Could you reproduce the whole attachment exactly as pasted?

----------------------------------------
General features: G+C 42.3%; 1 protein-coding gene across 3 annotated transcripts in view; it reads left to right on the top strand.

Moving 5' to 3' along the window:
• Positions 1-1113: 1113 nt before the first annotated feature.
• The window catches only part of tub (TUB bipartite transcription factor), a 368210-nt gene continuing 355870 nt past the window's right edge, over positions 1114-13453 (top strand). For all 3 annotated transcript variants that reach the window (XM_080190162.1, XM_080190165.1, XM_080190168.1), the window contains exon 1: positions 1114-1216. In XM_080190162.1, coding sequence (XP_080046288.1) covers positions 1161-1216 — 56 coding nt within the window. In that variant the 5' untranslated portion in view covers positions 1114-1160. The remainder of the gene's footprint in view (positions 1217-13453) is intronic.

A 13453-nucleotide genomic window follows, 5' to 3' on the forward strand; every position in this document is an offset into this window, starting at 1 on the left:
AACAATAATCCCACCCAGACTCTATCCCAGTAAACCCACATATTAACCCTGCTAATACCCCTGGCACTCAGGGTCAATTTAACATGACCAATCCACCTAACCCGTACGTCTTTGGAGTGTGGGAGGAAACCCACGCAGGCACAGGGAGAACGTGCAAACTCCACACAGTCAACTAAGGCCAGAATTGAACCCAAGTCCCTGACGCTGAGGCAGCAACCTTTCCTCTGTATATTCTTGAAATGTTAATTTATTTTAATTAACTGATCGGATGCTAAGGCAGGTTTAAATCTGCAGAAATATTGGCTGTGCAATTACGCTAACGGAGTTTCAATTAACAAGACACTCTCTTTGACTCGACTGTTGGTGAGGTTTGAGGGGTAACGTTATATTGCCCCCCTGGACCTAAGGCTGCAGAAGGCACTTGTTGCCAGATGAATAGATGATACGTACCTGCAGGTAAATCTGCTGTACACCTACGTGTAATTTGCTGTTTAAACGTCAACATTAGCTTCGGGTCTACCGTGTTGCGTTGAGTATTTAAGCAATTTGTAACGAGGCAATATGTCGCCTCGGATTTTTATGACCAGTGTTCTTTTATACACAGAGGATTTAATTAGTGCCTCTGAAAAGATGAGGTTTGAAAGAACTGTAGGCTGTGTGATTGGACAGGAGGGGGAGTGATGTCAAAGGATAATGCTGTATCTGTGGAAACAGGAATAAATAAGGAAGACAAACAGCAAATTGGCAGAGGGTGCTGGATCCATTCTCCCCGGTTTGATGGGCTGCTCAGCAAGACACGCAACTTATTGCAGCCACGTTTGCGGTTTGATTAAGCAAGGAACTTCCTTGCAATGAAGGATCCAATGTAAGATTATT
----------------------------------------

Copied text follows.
General features: G+C 42.3%; 1 protein-coding gene across 3 annotated transcripts in view; it reads left to right on the top strand.

Moving 5' to 3' along the window:
• Positions 1-1113: 1113 nt before the first annotated feature.
• The window catches only part of tub (TUB bipartite transcription factor), a 368210-nt gene continuing 355870 nt past the window's right edge, over positions 1114-13453 (top strand). For all 3 annotated transcript variants that reach the window (XM_080190162.1, XM_080190165.1, XM_080190168.1), the window contains exon 1: positions 1114-1216. In XM_080190162.1, coding sequence (XP_080046288.1) covers positions 1161-1216 — 56 coding nt within the window. In that variant the 5' untranslated portion in view covers positions 1114-1160. The remainder of the gene's footprint in view (positions 1217-13453) is intronic.

A 13453-nucleotide genomic window follows, 5' to 3' on the forward strand; every position in this document is an offset into this window, starting at 1 on the left:
AACAATAATCCCACCCAGACTCTATCCCAGTAAACCCACATATTAACCCTGCTAATACCCCTGGCACTCAGGGTCAATTTAACATGACCAATCCACCTAACCCGTACGTCTTTGGAGTGTGGGAGGAAACCCACGCAGGCACAGGGAGAACGTGCAAACTCCACACAGTCAACTAAGGCCAGAATTGAACCCAAGTCCCTGACGCTGAGGCAGCAACCTTTCCTCTGTATATTCTTGAAATGTTAATTTATTTTAATTAACTGATCGGATGCTAAGGCAGGTTTAAATCTGCAGAAATATTGGCTGTGCAATTACGCTAACGGAGTTTCAATTAACAAGACACTCTCTTTGACTCGACTGTTGGTGAGGTTTGAGGGGTAACGTTATATTGCCCCCCTGGACCTAAGGCTGCAGAAGGCACTTGTTGCCAGATGAATAGATGATACGTACCTGCAGGTAAATCTGCTGTACACCTACGTGTAATTTGCTGTTTAAACGTCAACATTAGCTTCGGGTCTACCGTGTTGCGTTGAGTATTTAAGCAATTTGTAACGAGGCAATATGTCGCCTCGGATTTTTATGACCAGTGTTCTTTTATACACAGAGGATTTAATTAGTGCCTCTGAAAAGATGAGGTTTGAAAGAACTGTAGGCTGTGTGATTGGACAGGAGGGGGAGTGATGTCAAAGGATAATGCTGTATCTGTGGAAACAGGAATAAATAAGGAAGACAAACAGCAAATTGGCAGAGGGTGCTGGATCCATTCTCCCCGGTTTGATGGGCTGCTCAGCAAGACACGCAACTTATTGCAGCCACGTTTGCGGTTTGATTAAGCAAGGAACTTCCTTGCAATGAAGGATCCAATGTAAGATTATT